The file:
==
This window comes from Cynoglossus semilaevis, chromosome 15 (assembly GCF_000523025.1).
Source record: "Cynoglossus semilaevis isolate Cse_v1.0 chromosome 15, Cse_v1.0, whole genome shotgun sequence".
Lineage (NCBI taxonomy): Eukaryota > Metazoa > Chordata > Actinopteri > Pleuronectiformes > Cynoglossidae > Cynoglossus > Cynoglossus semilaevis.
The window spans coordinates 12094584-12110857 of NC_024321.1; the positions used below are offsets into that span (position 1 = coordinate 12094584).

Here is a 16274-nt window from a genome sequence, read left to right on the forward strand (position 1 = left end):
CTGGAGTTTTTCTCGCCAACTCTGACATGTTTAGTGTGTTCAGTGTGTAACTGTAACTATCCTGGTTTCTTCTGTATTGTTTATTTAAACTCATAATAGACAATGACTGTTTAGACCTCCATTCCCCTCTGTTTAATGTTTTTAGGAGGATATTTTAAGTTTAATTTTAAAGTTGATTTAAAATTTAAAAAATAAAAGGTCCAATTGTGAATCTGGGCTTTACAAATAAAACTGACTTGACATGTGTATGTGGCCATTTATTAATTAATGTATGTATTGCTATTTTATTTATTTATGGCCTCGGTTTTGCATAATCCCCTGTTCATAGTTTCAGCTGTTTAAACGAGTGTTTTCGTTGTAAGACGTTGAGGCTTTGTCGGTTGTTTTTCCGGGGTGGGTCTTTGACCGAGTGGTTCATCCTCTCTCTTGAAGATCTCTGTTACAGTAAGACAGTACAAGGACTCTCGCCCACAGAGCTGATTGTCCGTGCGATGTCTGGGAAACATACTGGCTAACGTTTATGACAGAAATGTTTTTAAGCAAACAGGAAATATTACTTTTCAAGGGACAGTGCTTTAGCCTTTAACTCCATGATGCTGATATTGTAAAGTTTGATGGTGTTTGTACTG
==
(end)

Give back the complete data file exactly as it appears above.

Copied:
This window comes from Cynoglossus semilaevis, chromosome 15 (assembly GCF_000523025.1).
Source record: "Cynoglossus semilaevis isolate Cse_v1.0 chromosome 15, Cse_v1.0, whole genome shotgun sequence".
Lineage (NCBI taxonomy): Eukaryota > Metazoa > Chordata > Actinopteri > Pleuronectiformes > Cynoglossidae > Cynoglossus > Cynoglossus semilaevis.
The window spans coordinates 12094584-12110857 of NC_024321.1; the positions used below are offsets into that span (position 1 = coordinate 12094584).

Here is a 16274-nt window from a genome sequence, read left to right on the forward strand (position 1 = left end):
CTGGAGTTTTTCTCGCCAACTCTGACATGTTTAGTGTGTTCAGTGTGTAACTGTAACTATCCTGGTTTCTTCTGTATTGTTTATTTAAACTCATAATAGACAATGACTGTTTAGACCTCCATTCCCCTCTGTTTAATGTTTTTAGGAGGATATTTTAAGTTTAATTTTAAAGTTGATTTAAAATTTAAAAAATAAAAGGTCCAATTGTGAATCTGGGCTTTACAAATAAAACTGACTTGACATGTGTATGTGGCCATTTATTAATTAATGTATGTATTGCTATTTTATTTATTTATGGCCTCGGTTTTGCATAATCCCCTGTTCATAGTTTCAGCTGTTTAAACGAGTGTTTTCGTTGTAAGACGTTGAGGCTTTGTCGGTTGTTTTTCCGGGGTGGGTCTTTGACCGAGTGGTTCATCCTCTCTCTTGAAGATCTCTGTTACAGTAAGACAGTACAAGGACTCTCGCCCACAGAGCTGATTGTCCGTGCGATGTCTGGGAAACATACTGGCTAACGTTTATGACAGAAATGTTTTTAAGCAAACAGGAAATATTACTTTTCAAGGGACAGTGCTTTAGCCTTTAACTCCATGATGCTGATATTGTAAAGTTTGATGGTGTTTGTACTG